Thousands upon thousands of fans gather around to watch their favorite teams and players excel compete for the title of greatest; whether its football, basketball, hockey or any other athletic sport, college teams are becoming as big as professional teams. With this of course comes a greater set of issues, specifically regarding whether college athletes should be paid for their service. There are arguments on both fronts with each having valid points. To get to the heart of the matter lets break it down point by point.
Pros of Paying College Athletes
1. One of the biggest points for paying college athletes is the fact that they are the ones going out, winning games, putting their bodies on the line. It’s not the college, sponsors, or promoters that are performing and risking themselves to provide a high quality product. With the massive amount of money being made within these sports it should be a no brainer than these athletes, like there professional count parts deserve a piece of the pie. This is especially true regarding the physical risks that they take every time they walk out on to that field, rink, court, or wherever they may play. This goes beyond just playing as well.
2. There are massive amounts of money going around outside of the game. Advertisements, sponsorships, even video games all generate money for the National Collegiate Athletic Association (NCAA). The NCAA is a non-profit organization overseas all collegiate sport activities as well as controls how they are managed at affiliated schools. This massive multi-billion dollar organization provides outlines the criteria for which schools that take part offer and provide scholarships. Currently they only schools ranked in the Division I and Division II can offer athletic scholarships while schools in the Division III cannot offer athletic scholarships. Additionally the NCAA provides very limited compensation for athletes while many schools that participate receive the bulk of the money received from these athletic events.
Cons of Paying College Atheletes
1. While there are many arguments towards paying collegiate athletes there are just as many against it. One of the major arguments against paying athletes is related to the scholarships they receive. As mentioned above this is only related to schools in Divisions I and II. As the athletes receiving scholarships have a full ride through college their payment is in the form of education benefits as opposed to direct compensation. As the majority of Division I and II schools are higher scale colleges in general this compensation can run into the hundreds of thousands of dollars a year.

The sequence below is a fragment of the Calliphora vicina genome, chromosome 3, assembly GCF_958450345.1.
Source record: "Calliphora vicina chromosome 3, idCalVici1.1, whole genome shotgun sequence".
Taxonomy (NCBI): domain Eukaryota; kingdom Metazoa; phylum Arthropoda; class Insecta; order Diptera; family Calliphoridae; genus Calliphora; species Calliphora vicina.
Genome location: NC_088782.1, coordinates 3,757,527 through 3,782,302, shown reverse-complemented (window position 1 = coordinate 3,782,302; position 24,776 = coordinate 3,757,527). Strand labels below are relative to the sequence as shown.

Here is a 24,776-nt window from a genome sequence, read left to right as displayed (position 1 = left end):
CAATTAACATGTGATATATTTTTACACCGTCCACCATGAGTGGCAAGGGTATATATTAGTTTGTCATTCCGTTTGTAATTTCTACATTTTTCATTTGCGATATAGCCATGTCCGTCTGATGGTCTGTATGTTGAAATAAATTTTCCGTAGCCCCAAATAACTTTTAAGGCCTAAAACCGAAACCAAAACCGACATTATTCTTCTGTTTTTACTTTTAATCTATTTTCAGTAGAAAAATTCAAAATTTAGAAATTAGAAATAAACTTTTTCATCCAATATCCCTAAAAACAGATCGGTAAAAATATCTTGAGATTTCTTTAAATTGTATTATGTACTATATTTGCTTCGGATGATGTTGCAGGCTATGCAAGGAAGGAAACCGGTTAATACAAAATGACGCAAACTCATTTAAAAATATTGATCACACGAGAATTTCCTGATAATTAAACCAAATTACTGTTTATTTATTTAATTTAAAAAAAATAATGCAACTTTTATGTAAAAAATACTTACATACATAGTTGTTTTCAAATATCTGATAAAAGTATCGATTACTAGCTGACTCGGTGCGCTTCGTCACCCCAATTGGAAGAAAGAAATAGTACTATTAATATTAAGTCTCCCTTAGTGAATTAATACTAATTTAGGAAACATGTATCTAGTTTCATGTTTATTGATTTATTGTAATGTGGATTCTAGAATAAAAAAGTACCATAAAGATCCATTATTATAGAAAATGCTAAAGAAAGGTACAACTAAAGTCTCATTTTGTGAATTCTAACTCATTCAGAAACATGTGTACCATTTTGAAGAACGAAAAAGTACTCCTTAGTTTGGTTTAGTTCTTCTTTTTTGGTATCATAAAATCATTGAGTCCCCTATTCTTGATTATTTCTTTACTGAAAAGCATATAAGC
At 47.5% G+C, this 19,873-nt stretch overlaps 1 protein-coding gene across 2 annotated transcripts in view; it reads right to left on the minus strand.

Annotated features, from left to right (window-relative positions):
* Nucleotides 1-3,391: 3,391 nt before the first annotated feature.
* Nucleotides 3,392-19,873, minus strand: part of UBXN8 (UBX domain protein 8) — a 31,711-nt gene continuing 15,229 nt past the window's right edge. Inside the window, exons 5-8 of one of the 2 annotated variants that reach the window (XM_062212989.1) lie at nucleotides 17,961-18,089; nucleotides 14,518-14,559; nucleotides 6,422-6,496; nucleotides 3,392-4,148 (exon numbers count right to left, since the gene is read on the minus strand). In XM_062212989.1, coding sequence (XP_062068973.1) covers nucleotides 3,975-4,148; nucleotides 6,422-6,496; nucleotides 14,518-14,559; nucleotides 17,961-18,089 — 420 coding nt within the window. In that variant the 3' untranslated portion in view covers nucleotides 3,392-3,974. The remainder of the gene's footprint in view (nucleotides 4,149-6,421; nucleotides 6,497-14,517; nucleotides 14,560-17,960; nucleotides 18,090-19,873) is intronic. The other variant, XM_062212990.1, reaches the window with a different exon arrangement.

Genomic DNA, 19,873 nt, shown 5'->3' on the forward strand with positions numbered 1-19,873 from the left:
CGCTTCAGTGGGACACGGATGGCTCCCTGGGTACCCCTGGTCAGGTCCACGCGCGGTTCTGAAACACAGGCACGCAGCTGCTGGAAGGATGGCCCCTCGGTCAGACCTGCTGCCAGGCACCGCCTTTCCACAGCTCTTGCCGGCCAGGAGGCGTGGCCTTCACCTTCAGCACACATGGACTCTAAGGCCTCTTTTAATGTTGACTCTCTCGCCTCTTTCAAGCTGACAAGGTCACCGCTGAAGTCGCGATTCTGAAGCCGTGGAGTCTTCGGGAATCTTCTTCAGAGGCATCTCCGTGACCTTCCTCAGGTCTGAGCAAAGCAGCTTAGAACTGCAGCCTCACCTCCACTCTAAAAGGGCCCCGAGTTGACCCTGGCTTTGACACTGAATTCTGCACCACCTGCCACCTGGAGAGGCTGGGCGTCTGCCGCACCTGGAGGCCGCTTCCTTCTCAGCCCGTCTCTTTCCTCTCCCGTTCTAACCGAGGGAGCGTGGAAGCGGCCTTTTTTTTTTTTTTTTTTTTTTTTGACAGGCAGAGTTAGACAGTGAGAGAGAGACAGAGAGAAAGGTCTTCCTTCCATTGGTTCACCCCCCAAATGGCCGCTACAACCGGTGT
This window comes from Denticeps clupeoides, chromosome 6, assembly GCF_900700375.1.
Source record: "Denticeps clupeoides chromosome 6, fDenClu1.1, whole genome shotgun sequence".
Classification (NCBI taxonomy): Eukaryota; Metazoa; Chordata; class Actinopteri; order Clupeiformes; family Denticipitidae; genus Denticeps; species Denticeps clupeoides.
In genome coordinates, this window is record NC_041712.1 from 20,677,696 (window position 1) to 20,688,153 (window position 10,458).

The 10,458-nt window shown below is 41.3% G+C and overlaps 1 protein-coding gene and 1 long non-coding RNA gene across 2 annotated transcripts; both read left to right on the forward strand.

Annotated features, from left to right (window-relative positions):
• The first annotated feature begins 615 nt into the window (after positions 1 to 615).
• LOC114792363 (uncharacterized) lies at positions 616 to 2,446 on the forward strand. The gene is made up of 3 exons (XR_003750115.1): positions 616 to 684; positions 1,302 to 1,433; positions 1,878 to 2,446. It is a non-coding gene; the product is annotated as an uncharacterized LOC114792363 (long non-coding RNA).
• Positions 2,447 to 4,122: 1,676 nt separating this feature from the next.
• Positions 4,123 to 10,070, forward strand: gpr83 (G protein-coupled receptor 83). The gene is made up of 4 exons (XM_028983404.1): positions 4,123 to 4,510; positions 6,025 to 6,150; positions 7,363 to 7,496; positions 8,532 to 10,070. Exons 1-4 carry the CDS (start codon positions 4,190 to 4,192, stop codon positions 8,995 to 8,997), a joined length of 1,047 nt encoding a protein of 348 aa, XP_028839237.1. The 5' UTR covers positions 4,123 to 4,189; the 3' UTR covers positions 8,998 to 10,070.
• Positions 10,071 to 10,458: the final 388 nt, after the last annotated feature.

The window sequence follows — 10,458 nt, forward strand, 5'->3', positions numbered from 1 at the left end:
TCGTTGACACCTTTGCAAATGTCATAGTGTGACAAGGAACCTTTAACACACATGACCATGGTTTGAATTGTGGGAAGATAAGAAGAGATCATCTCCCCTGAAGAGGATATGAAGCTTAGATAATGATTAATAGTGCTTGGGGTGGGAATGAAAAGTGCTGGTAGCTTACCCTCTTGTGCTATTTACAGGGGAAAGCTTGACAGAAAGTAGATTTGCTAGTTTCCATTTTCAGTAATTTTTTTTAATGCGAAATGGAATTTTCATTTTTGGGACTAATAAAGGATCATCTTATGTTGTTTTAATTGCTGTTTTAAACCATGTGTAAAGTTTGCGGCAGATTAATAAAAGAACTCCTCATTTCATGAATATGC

2. Additionally as these are college athletes their education should take priority over any sports related activities. This coupled with creating fair standards for financial compensation. For example, would a star basketball player be equivalent to a star football player? Would a school with more than one Division I team have to pay the same for all athletes or would some have greater value than others. How would paying student athletes affect students who aren’t athletes? How would the NCAA factor into player compensation? These are questions that would have to be answered before it a system would be in place.
3. Also this system could unfairly burden smaller colleges that may not have the financial strength of some their bigger compatriots. This could lead to a great gap between Divisions as larger; more endowed schools could offer greater financial compensation monopolizing athletic talent causing lower end schools to struggle.
What This All Means
There are a lot of variables to be considered regarding college athletes receiving financial compensation for playing the sports we so love to watch. This is an argument that will likely continue for many years to come. Whether you are for it or against it the end result will have very long lasting effects on not just the educational institutions that take part but also those that do not. College sports are a major part of any academic institutions whether they are one of the top Division I schools in the United States, a smaller Division III school or a school hoping to break into the NCAA. Many schools rely heavily on the revenue they receive from their sports teams. Whether some of that should go towards players or not will ultimately be decided by the NCAA either by choice or as a result of legal action.